Much like Elizabeth Taylor’s latest husband said, it is difficult to bring something new to a debate that we have had so many times. There is a real sense of déjà vu, and the number of Members present shows the extent of the problem up and down the country.
Having spoken in just about every other debate on this subject for some time, I want to bring one new thing to the debate today, which is that the forthcoming recommended 2% pay increase for teachers is going to have a serious effect on the already fragile budgets of many of our schools. Last year, 1% was to be funded by schools, with the rest largely funded by central Government; this year, responsibility for funding the full 2% will fall on schools, whose budgets are already highly stretched. When I tabled a question to the Minister, asking what sustainability criteria had been taken into account, I was sent a circular that said:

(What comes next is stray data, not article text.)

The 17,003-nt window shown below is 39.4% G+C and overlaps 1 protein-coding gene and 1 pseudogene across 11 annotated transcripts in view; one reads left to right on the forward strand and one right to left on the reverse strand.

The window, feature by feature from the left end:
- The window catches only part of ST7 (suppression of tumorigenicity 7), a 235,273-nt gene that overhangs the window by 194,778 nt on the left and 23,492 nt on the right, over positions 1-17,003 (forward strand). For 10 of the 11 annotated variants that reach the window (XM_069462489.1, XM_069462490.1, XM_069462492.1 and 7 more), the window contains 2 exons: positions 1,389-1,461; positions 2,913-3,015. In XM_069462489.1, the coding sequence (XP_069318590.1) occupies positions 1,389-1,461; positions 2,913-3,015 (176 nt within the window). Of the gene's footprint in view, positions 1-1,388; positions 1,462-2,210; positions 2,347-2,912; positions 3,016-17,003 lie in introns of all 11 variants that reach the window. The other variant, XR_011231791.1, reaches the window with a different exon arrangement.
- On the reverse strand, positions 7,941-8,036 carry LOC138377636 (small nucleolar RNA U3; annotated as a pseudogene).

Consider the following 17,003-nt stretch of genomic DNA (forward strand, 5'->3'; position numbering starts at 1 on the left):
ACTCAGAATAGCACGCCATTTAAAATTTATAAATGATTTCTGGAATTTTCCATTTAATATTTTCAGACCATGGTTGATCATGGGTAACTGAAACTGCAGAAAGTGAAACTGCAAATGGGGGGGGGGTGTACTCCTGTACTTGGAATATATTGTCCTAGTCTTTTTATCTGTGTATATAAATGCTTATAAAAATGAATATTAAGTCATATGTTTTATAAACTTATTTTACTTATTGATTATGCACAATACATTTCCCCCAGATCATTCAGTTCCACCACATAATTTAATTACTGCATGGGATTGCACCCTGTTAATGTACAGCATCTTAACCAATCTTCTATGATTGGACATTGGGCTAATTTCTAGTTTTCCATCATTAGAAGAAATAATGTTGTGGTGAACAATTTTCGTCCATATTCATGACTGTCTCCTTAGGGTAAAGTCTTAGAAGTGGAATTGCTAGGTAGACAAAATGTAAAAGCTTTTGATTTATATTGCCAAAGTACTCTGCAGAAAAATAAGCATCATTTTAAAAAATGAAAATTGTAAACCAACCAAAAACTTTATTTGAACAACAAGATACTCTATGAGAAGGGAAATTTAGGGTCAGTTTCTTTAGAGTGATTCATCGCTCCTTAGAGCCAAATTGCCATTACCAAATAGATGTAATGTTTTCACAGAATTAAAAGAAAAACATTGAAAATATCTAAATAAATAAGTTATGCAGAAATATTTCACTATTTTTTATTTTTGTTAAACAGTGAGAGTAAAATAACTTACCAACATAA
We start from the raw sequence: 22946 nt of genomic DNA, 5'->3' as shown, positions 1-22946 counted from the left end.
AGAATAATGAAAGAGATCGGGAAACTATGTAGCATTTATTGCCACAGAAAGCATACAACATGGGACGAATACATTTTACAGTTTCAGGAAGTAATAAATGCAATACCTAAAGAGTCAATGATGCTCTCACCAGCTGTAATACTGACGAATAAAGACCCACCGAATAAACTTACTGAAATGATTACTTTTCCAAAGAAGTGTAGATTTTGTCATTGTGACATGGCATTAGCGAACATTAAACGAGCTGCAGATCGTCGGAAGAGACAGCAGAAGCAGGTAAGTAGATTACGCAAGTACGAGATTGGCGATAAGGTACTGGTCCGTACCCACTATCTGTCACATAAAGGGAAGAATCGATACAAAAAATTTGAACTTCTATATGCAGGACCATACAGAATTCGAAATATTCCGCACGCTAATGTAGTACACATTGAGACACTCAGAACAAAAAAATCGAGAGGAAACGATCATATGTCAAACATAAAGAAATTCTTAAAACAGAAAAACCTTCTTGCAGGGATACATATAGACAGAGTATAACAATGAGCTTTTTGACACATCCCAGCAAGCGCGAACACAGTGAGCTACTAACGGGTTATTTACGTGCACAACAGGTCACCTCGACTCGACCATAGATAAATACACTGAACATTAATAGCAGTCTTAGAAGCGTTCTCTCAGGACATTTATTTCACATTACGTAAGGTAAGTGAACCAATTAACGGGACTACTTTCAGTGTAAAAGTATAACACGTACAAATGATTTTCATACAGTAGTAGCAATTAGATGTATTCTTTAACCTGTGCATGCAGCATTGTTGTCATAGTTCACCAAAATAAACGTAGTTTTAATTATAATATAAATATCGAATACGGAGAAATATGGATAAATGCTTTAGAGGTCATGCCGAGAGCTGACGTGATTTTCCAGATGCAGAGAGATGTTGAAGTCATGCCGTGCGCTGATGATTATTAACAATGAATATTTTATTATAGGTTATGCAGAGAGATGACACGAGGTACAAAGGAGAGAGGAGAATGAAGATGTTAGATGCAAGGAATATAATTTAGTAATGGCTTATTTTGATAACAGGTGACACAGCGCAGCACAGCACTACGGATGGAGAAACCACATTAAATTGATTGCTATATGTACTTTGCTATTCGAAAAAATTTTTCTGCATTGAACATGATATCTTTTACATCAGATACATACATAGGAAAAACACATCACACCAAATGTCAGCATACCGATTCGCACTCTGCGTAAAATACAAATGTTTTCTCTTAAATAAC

“we know there is considerable scope for schools to improve their efficiency and use of resources…our”— the Department for Education’s—
“high-level analysis indicates that if the 25% of schools spending the highest amounts on each category of non-staff expenditure were instead spending at the level of the rest, this could save over £1 billion that could be spent on improving teaching.”
The problem is that over many years, certainly in West Sussex and in my constituency, schools have taken all their surplus expenditure out of the system. In some cases, they are now spending over 90% of their budget on staffing, which leaves a tiny pot from which those schools can supposedly take further savings to pay for that increase. That is going to be a problem. Running schools, or paying for pupils in our schools, has not got any cheaper since last year.